Treating Pleuropneumonia-Related Abscesses with Thoracotomy
A good candidate for a thoracotomy, he said, is one that doesn't respond to medical treatment and has "significant amounts of dead lung material and pus within a compartment of the pleural space," Chaffin said.
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Editor's note: This article is part of TheHorse.com's ongoing coverage of topics presented at the 2012 American College of Veterinary Internal Medicine Forum, held May 30 - June 2 in New Orleans, La.
There are several methods by which to treat equine pleuropneumonia (pleuritits) and associated pleural abscesses, but when all else fails surgical options might be required. At a recent veterinary conference, one researcher discussed a procedure called thoracotomy (an incision into the pleural space of the chest) for treating recurrent pleural abscesses.
At the 2012 American College of Veterinary Internal Medicine Forum, held May 30-June 2 in New Orleans, La., Keith Chaffin, DVM, MS, Dipl. ACVIM, a professor of equine internal medicine at the Texas A&M University College of Veterinary Medicine, discussed indications for thoracotomies and the outcomes of several thoracotomy procedures.
Background: Pleuropneumonia and Pleural Abscesses
Pleuropneumonia--inflammation both within the lung and within the pleural cavity--is a relatively common disorder in horses that often results in thoracic abscesses, Chaffin explained. Pleuropneumonia risk factors include:
- Long-distance transportation;
- Intense exercise;
- Viral infections;
- Upper airway dysfunction;
- Recent general anesthesia;
- Choke; and
Chaffin said clinical signs of disease development include:
- Increased heart and/or respiratory rate;
- Nasal discharge;
- Exercise intolerance;
- Bad breath;
- Sternal edema (fluid swelling on the chest area);
- Pleurodynia (pain in the chest lining); and
- Weight loss.
Pleuropneumonia treatment, Chaffin said, depends on a number of factors associated with the disease. Commonly employed treatment modalities include:
- Antimicrobial and/or anti-inflammatory drug administration;
- Pleural drainage;
- Pleural lavage;
- Intra-pleural antimicrobial agents;
- Intravenous fluids; and
- Supportive care.
In the event horses fail to respond to these less invasive options, surgical intervention becomes plausible, he said.
"In horses with recurrent pleural abscesses (resulting from pleuropneumonia) that are refractory to medical therapy, surgical intervention is needed to facilitate manual debridement and lavage of the abscess cavity," Chaffin said. In these cases, veterinarians typically perform a thoracotomy, he said.
"In my experience, proper case selection is critical for a successful outcome," Chaffin said. A good candidate for a thoracotomy, he said, is one that doesn't respond to medical treatment and has "significant amounts of dead lung material and pus within a compartment of the pleural space." Horses should also be in a stable systemic condition prior to undergoing surgery.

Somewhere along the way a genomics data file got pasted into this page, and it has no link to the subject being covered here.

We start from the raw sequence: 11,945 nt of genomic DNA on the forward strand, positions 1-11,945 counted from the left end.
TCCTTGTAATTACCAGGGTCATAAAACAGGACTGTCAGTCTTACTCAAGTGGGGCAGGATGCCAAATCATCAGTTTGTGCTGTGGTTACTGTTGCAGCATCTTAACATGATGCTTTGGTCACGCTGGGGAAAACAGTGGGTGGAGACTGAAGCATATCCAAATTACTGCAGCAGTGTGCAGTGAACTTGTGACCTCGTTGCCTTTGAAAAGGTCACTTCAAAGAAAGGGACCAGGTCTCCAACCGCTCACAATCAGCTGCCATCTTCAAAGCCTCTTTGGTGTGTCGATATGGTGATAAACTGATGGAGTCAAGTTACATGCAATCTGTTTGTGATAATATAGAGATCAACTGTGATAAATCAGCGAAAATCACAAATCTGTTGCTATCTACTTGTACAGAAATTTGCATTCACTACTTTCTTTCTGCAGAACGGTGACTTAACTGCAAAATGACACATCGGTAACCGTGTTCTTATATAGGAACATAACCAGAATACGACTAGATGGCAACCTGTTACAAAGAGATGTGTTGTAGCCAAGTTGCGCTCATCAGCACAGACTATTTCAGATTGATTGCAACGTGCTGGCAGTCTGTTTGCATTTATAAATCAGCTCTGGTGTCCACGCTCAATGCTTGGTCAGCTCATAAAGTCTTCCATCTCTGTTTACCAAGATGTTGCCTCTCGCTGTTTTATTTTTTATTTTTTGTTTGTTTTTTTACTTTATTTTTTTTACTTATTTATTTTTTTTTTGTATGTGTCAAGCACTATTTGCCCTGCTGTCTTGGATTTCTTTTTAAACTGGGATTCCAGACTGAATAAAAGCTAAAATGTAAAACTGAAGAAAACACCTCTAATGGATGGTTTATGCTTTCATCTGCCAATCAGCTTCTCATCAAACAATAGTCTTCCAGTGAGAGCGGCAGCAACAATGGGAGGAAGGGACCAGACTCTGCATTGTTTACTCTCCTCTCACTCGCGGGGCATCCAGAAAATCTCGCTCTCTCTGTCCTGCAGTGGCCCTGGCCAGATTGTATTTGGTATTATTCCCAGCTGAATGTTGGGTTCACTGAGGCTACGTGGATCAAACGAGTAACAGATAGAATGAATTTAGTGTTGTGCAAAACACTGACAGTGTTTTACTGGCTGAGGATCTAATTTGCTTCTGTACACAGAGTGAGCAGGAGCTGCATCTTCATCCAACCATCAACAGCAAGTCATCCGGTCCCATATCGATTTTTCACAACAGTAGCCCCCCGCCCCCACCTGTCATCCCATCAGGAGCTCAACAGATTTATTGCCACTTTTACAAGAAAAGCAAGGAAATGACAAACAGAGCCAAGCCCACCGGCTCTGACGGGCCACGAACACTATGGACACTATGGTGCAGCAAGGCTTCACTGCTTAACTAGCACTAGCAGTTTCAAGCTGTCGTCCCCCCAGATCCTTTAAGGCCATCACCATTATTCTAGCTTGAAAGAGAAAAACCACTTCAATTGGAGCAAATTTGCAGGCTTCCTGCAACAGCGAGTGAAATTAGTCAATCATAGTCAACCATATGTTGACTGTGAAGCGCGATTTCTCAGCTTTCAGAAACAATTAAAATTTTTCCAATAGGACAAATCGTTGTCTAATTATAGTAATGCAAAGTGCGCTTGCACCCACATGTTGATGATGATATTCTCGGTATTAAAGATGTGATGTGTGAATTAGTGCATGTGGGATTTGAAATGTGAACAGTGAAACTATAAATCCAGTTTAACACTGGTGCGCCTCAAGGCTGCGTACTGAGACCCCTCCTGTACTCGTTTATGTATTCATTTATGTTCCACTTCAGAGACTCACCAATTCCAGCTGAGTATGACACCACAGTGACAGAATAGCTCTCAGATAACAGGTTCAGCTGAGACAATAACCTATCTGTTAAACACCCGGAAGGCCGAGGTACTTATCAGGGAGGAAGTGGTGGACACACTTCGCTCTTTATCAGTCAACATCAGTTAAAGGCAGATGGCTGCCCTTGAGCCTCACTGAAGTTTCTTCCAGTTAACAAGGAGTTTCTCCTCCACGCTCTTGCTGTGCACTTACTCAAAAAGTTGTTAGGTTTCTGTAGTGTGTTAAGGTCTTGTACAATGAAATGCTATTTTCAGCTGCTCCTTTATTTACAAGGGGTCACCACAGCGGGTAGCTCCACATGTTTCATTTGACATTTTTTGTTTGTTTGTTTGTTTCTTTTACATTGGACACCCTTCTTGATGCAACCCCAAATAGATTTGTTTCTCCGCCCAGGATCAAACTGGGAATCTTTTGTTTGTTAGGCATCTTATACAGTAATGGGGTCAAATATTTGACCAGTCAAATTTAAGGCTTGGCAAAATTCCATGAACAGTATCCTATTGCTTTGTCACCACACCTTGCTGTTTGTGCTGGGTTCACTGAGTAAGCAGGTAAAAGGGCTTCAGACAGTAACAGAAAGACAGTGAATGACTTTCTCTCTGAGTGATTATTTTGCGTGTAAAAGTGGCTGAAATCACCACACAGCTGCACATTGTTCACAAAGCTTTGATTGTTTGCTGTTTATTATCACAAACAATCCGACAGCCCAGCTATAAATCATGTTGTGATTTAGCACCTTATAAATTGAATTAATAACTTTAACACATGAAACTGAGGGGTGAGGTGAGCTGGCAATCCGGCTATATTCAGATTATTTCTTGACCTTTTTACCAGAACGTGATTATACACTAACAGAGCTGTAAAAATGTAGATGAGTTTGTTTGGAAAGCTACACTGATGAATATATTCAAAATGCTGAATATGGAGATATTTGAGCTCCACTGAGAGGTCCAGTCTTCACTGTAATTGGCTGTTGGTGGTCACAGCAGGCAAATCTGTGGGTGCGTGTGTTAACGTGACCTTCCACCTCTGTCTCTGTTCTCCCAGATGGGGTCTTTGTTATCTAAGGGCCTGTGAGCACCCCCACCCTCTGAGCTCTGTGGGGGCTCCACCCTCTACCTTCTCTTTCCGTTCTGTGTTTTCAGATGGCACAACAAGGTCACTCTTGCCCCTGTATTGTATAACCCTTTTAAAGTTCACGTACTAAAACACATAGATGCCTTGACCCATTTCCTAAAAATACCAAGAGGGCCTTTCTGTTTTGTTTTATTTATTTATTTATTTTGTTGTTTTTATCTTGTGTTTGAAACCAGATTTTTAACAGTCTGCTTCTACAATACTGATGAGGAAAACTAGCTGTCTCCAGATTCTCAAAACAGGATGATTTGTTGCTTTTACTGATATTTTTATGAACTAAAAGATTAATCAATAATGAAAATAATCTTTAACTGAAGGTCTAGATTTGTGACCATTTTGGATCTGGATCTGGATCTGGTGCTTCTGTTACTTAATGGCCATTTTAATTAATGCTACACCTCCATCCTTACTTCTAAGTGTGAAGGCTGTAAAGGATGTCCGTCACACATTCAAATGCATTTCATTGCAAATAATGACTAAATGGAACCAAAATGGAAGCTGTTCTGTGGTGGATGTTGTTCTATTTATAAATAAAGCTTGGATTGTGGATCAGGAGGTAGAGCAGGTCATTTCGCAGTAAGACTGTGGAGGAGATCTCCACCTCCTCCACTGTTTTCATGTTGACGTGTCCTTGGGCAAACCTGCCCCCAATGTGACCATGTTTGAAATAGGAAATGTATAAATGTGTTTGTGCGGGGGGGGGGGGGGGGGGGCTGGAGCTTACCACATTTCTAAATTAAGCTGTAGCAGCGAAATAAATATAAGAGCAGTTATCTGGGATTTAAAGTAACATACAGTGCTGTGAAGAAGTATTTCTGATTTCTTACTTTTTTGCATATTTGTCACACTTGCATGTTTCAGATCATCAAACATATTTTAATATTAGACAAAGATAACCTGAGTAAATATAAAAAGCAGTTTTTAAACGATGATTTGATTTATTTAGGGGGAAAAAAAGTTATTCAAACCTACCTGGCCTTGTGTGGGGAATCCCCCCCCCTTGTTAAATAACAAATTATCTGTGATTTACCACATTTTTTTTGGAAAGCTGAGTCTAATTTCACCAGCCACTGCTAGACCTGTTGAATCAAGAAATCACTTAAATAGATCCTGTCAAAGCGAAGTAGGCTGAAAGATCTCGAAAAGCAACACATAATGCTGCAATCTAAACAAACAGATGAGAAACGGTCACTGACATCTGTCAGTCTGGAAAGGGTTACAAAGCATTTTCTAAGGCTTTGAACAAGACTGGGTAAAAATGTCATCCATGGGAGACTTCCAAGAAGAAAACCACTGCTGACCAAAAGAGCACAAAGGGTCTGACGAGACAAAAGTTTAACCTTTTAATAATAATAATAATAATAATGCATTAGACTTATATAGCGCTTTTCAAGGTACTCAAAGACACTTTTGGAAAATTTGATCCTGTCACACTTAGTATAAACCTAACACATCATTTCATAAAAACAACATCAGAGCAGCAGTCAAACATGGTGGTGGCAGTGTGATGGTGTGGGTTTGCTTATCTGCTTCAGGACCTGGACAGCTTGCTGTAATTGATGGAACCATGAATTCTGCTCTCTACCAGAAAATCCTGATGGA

During a thoracotomy the veterinarian makes a surgical incision into the thoracic wall to gain access to affected areas of the body. Chaffin said there are several different approaches to performing a thoracotomy, and the attending surgeon or veterinarian will select the appropriate procedure for each individual patient.
He explained that one common procedure is called a standing intercostal myectomy, where an incision is made between the ribs. The other common procedure, he said, is a partial rib resection, where a portion of a rib is removed to allow improved access to the thoracic abscess. Regardless of the procedure selected, the goal is to evacuate adverse material from the abscess and to provide adequate lavage (flushing) to promote complete healing of the abscess, he explained.
Several studies have evaluated the outcome of thoracotomies, Chaffin said. "In previous reports of small numbers of cases, clinical improvement has been reported in most cases," he said. Each case's prognosis depends on disease severity and the adequacy of the procedure for accomplishing the goals.
Another study evaluated outcomes of 16 horses that underwent thoracotomy. Fourteen survived to discharge from the hospital, and 46% of the survivors returned to their previous level of work.
Chaffin said that potential complications include pneumothorax (air in the chest cavity), cellulitis, draining tracts, and recurrence of the thoracic abscess. In most cases, the healing time is two to three months.
While many horses recover from pleuropneumonia with medical therapy alone, others will require a thoracotomy to provide complete healing. Understanding the indications for thoracotomy, the different surgical techniques, potential complications, and prognosis can help ease the decision making process if your veterinarian recommends surgery for your horse.
About the Author
Erica Larson, news editor, holds a degree in journalism with an external specialty in equine science from Michigan State University in East Lansing. A Massachusetts native, she grew up in the saddle and has dabbled in a variety of disciplines including foxhunting, saddle seat, and mounted games. Currently, Erica competes in eventing with her OTTB, Dorado.
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